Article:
Recently, an editorial client of mine wrote in with the following awesome question:
Is it ok to query two books at the same time to different agents? A novel and a picture book? An agent I want to work with is accepting queries for both picture books and novels. Is it ok to query the same agent with two different books? But I’d also like to send both projects to other agents.
This is a two-parter, so buckle your seat belts! The two questions here are:
- Should I send two projects to the same agent?
- Should I query multiple projects at a time?
If you’re like my client, you have a lot of ideas in a lot of stages of development. You have a picture book here, a middle grade there, a YA up your sleeve, and maybe a few non-fiction pieces, just for the hell of it. You want them all to become real, live books yesterday. So how to do you proceed?
1) Should I send two projects to the same agent? No. Let them consider one project and respond before you send them something else. That’s just good etiquette. And based on their response, you might realize, “Hey, I have a better idea now of what they’re looking for,” or “Maybe they’re not the one for me.” If you’ve already sent them another submission, you won’t be able to tailor that second letter to increase your chances. Also, you might run the risk of scaring them off. If they haven’t yet gotten a chance to read Project 1, and Project 2 just hit their inbox, is Project 3 next? How many are there? Is this what you’ll be like to work with? Too much! Too soon! Aaah! That’s a bit melodramatic, but you really will run the risk of the agent being put-off because it looks like you’re just fire-hosing all of New York City with a bunch of projects. They’d rather see a writer who is passionate and focused on one project at a time.
2) Should I query multiple projects at a time? Absolutely not. Let’s say the best case scenario happens. Watch how quickly it turns into the worst case scenario. In this day and age, remember, most agents represent more than one category. Sure, sometimes agents only represent novels. In that case, some of them will be fine with you having a picture book agent on the side. But some won’t be. Keep that in mind.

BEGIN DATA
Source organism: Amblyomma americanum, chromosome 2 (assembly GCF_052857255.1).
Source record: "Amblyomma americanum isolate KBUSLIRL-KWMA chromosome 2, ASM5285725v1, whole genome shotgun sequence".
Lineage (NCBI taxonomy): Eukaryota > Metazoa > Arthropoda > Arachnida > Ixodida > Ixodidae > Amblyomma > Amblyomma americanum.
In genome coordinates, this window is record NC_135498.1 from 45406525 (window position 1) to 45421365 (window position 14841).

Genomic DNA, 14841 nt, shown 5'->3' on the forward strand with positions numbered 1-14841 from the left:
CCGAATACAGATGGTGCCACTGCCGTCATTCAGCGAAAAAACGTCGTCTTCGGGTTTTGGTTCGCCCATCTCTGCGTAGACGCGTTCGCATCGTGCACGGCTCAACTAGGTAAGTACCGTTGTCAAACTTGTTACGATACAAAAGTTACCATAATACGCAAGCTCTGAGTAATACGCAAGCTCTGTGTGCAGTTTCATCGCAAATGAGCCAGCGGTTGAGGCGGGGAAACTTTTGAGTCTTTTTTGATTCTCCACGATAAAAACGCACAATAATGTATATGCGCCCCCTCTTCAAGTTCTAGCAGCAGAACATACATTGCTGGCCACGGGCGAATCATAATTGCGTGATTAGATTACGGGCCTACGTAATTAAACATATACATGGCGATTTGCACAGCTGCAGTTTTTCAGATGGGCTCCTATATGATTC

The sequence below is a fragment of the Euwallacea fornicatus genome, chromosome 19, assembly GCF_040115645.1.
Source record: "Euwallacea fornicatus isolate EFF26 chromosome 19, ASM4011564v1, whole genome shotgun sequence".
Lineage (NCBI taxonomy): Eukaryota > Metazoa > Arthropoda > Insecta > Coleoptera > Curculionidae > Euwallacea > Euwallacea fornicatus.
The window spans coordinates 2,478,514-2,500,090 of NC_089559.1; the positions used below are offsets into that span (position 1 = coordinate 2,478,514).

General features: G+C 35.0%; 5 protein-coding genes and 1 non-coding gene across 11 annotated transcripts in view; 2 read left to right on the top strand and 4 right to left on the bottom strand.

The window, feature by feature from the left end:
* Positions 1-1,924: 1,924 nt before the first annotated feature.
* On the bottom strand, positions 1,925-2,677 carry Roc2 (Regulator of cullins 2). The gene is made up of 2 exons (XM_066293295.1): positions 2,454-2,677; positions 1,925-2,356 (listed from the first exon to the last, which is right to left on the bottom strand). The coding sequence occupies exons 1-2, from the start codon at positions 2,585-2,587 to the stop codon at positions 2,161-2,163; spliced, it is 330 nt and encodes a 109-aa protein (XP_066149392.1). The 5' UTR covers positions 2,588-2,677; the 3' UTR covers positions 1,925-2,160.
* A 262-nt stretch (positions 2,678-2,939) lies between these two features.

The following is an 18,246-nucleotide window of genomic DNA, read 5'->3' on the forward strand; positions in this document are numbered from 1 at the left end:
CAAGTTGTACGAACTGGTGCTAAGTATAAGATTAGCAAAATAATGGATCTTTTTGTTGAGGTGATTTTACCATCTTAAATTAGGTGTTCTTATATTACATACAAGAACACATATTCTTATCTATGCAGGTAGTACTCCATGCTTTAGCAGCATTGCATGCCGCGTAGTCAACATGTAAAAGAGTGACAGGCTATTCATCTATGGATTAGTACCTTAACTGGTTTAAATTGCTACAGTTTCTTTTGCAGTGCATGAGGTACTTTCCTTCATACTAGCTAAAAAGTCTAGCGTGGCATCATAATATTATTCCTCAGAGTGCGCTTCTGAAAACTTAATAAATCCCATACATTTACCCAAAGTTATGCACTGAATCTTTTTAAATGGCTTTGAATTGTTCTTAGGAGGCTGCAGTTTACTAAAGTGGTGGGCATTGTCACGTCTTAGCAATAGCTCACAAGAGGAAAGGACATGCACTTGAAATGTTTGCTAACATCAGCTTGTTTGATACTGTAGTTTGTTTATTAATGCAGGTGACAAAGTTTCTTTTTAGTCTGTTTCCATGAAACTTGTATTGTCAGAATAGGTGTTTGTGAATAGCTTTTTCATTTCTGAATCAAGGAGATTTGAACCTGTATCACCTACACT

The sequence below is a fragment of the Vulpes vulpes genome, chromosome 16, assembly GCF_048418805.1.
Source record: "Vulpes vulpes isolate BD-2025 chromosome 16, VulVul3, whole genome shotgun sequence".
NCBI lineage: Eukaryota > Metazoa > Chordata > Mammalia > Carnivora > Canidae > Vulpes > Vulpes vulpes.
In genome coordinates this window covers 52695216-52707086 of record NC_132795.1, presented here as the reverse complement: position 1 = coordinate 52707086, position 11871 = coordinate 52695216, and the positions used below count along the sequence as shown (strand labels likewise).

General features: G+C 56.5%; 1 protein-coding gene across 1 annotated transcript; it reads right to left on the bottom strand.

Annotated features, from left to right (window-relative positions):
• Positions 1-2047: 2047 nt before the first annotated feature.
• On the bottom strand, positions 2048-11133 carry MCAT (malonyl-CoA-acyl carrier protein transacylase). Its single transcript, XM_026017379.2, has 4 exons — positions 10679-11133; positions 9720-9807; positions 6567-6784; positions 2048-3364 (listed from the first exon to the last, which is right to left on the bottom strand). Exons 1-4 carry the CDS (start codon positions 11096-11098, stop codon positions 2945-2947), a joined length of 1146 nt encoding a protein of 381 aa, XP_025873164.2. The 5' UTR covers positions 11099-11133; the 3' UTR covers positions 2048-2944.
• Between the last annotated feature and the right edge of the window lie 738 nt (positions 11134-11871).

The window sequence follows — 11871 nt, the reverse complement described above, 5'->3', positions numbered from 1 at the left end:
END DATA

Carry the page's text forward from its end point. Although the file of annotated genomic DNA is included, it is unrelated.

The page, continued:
Let’s say Agent A wants your novel and Agent B wants your picture book. But A represents both categories, while B only does picture books. You’ll have to tell them about one another at some point. When you do, I guarantee Agent A is going to ask you, “Why the heck didn’t you send me the picture book?” You run the very real risk of turning B off. You’ll immediately look like you were sneaking around behind their backs. I hope you can see that it’d turn into a mess very, very quickly.
FOCUS on one project at a time. Submit it. Hear feedback. Then you have two options: Revise that first project and submit it again, or put it away for a while and focus on the next project. Use what you’ve learned to make the pitch for your next project even stronger, then submit it when it’s truly ready. The take-away: ONE PROJECT AT A TIME, PLZ.
Everyone wants to rush rush rush through this process, but I’m here to tell you that if you have a need for speed, publishing is not for you. If you sold a book today (not gotten an agent for a book, SOLD the book), the earliest it’d come out is 2019. So, as the song says, “Take your time, do it right.”